Brady expects to be there to the end on Sunday, expecting a high-scoring game against the Broncos.
“We better be ready to score some points because that’s what they do best. They outscore you and they can score quickly,” he said. “They’ve been playing great since the opening day of the season. We’ve kind of had to find our way a little bit. But none of it really matters. It’s just all about this game.”
RENTON, Wash. (AP) — Packers-Bears. Steelers-Browns. Cowboys vs. anybody in the NFC East.
Those are long-standing NFL rivalries.
Add to them 49ers-Seahawks, with a history of nastiness emanating from the college ranks for their coaches, and a hefty animosity built up in annual doubleheaders in their division. Now they meet for a spot in the Super Bowl.
Are those hard feelings for real?
“I think so, but it’ll always be that way when you have two good teams in the same division,” 49ers receiver Anquan Boldin said. “You play each other a couple times a year and if you’re good enough, possibly three times a year. It was the same way when I was in Baltimore playing against Pittsburgh. You respect each other as foes, but there is really a dislike.”
It’s a healthy thing, really, because it makes for even more uncompromising action — on the field and on the sideline.
One of these teams will emerge Sunday from ear-splitting CenturyLink Field headed for New Jersey to play for the sport’s biggest prize. The other will carry into the offseason even more loathing for this opponent.
“There is no love lost; there is no love found,” said Seahawks cornerback Richard Sherman, who will find himself lined up often against Boldin in the NFC championship game. “It’s going to be intense. It’s going to be physical. I don’t know if there are going to be handshakes after this one.”
That almost goes without saying with the coaches. When 49ers coach Jim Harbaugh was at Stanford — where, incidentally, Sherman played after being recruited by current Seahawks coach Pete Carroll when he was at Southern California — he ran up the score in a 2009 win at Los Angeles that prompted Carroll to ask him at game’s end: “What’s your deal.”
Harbaugh’s deal has always revolved around being a hard-edged player and coach. His teams embody that attitude, and it certainly has worked in San Francisco. The 49ers are 41-13-1 in his three seasons in charge, are in their third straight conference title game, and back down from no one.
That can make for some uncomfortable moments, whether it’s Harbaugh’s overzealous handshakes and back slaps after wins or his team playing up to (and sometimes beyond) the whistle.
Carroll claims the acrimony between them is overblown.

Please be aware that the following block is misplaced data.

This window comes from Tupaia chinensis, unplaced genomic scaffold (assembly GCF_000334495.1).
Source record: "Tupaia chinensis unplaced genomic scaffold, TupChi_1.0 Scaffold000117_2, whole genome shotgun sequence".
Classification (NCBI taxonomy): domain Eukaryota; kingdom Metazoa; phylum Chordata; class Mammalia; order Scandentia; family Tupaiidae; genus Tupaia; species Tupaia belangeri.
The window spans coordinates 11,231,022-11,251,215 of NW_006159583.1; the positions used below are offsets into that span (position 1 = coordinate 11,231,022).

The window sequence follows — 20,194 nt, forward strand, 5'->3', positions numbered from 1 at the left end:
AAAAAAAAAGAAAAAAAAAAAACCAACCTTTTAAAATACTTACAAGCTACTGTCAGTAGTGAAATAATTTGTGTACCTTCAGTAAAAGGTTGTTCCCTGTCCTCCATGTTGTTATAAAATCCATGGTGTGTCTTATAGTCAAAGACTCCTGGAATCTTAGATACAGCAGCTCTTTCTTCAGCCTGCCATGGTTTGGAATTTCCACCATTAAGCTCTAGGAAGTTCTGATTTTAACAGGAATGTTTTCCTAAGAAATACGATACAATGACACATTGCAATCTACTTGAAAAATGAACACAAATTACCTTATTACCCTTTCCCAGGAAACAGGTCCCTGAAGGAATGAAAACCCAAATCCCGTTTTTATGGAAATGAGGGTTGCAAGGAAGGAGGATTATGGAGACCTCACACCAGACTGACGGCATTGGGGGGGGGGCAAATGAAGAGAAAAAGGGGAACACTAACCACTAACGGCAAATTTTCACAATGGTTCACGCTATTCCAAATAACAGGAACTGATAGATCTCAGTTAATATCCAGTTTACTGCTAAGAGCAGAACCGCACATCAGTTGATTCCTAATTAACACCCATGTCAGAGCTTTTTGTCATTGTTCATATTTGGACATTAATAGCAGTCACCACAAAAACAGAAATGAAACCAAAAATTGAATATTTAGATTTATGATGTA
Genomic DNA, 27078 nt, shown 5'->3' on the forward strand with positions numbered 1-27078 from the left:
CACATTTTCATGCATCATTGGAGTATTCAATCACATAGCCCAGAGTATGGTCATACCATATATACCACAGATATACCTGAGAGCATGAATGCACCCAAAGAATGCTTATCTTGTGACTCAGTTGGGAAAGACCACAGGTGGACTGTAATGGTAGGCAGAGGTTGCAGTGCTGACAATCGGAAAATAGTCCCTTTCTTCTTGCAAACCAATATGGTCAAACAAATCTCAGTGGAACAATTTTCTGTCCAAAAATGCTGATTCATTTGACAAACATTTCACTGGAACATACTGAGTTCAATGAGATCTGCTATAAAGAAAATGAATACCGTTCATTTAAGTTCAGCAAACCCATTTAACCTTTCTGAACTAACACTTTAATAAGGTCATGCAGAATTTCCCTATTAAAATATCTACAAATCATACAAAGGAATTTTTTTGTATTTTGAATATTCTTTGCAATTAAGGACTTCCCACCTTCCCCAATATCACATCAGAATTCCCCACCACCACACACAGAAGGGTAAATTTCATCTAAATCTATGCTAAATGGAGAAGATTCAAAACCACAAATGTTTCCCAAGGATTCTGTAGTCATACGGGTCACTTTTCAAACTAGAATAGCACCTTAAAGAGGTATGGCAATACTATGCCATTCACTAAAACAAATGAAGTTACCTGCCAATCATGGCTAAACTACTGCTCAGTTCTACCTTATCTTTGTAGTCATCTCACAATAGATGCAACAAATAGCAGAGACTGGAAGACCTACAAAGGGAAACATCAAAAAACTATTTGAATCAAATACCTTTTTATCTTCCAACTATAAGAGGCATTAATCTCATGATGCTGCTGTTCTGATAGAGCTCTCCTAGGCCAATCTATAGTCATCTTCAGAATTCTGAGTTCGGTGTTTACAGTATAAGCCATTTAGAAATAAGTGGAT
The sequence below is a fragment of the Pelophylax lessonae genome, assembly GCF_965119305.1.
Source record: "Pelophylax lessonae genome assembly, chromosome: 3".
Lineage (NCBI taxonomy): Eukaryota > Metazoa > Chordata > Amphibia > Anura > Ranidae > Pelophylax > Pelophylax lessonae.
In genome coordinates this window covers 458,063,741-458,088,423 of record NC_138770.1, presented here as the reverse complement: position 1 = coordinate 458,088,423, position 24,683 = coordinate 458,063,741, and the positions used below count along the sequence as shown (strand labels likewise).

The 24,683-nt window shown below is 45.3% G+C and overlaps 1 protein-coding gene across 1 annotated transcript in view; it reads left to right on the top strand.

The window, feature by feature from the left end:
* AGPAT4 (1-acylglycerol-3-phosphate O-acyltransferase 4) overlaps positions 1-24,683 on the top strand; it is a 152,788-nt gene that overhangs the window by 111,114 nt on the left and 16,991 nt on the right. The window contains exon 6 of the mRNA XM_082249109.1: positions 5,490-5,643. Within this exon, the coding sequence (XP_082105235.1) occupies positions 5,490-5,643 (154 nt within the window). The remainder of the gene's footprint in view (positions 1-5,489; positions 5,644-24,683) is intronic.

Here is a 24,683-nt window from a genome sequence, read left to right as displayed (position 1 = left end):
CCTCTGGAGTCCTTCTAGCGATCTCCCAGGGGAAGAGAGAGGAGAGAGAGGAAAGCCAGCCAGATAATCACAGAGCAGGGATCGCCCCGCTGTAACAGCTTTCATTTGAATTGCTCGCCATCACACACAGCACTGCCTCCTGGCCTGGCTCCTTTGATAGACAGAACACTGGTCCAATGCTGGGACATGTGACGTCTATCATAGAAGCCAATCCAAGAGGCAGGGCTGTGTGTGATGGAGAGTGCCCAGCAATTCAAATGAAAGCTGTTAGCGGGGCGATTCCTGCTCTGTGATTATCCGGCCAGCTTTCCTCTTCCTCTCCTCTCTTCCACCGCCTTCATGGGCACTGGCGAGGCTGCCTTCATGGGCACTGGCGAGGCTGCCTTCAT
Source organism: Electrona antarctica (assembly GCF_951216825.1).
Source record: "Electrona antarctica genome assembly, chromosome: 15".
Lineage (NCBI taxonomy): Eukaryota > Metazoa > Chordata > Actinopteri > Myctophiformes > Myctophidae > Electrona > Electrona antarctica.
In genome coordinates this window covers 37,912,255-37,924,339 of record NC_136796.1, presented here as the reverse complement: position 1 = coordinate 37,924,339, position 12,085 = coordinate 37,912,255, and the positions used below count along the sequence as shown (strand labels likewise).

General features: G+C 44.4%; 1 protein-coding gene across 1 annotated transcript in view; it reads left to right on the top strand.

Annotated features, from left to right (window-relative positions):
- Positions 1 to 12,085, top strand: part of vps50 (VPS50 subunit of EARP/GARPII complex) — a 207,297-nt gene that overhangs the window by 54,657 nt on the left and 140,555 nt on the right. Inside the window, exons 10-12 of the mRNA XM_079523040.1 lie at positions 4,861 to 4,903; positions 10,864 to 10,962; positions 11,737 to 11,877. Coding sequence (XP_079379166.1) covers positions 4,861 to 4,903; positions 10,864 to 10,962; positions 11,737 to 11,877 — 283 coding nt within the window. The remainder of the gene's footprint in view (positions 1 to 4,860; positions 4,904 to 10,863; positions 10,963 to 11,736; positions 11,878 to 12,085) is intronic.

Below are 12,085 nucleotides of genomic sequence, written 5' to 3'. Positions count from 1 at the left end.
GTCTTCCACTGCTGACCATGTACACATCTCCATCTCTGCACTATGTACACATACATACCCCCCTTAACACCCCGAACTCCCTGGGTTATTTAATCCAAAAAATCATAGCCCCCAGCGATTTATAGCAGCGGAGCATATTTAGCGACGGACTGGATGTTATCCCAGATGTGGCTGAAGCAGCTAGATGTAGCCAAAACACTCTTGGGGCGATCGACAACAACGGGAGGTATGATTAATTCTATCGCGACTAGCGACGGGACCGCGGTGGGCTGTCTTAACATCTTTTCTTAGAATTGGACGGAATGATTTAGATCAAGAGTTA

“For whatever reasons, you guys have had a field day with this,” Carroll told reporters Thursday. “We have not been friends over the year, we just know each other through the games. We have a very confined relationship.
“I have great respect for Jim. That’s it — you guys have had a blast with it.”
Carroll’s Seahawks aren’t exactly wallflowers, either. Defensively, at least, these are the NFL’s two most physical and intimidating units.
That, in turn, can lead to ill will.
“I don’t hate anybody,” All-Pro cornerback Sherman said. “So I don’t think (there’s) hate. But passion, definitely. There will be some passion, some dislike — some strong dislike. But there will be some intensity. It’s playoff football.
“So even if we weren’t two teams that are familiar with each other … there’s going to be a lot of intensity, a lot of chippiness, and a hard-fought game.”
Where might this antipathy show most?
Try whenever Seahawks running back Marshawn Lynch — his nickname, “Beast Mode,” says it all about his style of play — meets up with All-Pro NaVorro Bowman and his fellow linebackers, the best group in the NFL.
Or when Boldin, among the best clutch receivers in football, uses his physicality against Sherman, safety Earl Thomas, a fellow All-Pro, and the rest of the game’s top secondary.
All of the matchups for Sunday are familiar to both sides, of course. And when division foes meet for the conference title — each team won at home this season — the results hardly are predictable.
Since the 1970 merger, there have been 15 third meetings in conference championships, 10 in the AFC, including the Seahawks losing to Oakland when Seattle was an AFC franchise in 1983. The 49ers beat the Rams in such a meeting in 1989. In 10 of those games, the host won.
What can be forecast for Sunday: hard feelings all around, even if 49ers linebacker Patrick Willis tones it down slightly.
“There’s no question there’s a lot of hostility between us,” Willis said, “but at the end of the day they’re another football team. So, there’s always going to be dislikes. They’re an opponent of ours and we want to win.
“If we weren’t in this race right now there’d be no doubt that if they were playing against someone else, I would wish them well because it’s in our division. But it’s us playing, so there’s not going to be any like at all there.”